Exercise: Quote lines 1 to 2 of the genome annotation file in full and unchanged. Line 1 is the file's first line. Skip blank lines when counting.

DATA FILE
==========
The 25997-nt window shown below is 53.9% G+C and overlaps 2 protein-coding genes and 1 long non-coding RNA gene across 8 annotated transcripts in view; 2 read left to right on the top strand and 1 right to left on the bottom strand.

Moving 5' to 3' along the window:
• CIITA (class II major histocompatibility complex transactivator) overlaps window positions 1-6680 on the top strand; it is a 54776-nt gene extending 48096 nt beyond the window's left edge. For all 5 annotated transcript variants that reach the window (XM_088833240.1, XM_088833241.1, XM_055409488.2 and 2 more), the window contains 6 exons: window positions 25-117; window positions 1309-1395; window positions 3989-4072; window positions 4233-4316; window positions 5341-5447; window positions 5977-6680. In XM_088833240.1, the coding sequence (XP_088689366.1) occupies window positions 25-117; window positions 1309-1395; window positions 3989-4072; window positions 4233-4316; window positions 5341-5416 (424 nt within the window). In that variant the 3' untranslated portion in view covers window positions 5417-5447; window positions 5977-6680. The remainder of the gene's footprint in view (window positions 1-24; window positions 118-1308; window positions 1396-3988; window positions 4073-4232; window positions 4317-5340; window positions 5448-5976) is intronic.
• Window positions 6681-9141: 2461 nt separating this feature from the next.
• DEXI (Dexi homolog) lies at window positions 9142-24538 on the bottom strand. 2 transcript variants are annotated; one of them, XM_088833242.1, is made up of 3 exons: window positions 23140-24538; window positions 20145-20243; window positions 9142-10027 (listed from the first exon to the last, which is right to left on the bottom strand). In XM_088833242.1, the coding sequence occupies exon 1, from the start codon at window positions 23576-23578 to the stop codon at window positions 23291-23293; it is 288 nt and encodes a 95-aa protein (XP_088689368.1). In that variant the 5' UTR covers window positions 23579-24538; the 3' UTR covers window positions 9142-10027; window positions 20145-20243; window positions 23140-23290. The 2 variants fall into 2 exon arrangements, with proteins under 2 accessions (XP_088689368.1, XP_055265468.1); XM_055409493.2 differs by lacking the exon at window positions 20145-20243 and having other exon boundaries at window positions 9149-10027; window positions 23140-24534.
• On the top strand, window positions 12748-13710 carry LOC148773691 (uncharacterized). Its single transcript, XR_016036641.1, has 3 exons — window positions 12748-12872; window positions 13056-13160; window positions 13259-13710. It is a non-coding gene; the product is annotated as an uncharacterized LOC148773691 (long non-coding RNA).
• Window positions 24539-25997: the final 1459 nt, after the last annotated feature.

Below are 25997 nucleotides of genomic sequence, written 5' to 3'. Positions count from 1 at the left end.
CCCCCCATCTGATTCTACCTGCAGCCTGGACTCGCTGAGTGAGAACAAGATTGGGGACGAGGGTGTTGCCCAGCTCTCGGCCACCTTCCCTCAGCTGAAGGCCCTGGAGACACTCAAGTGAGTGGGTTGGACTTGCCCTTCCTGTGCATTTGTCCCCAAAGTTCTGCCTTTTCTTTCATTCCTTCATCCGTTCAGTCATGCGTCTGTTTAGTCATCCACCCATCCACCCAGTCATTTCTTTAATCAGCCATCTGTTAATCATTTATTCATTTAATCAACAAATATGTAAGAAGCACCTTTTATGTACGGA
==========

The 25997-nt window shown below is 53.9% G+C and overlaps 2 protein-coding genes and 1 long non-coding RNA gene across 8 annotated transcripts in view; 2 read left to right on the top strand and 1 right to left on the bottom strand.

Moving 5' to 3' along the window: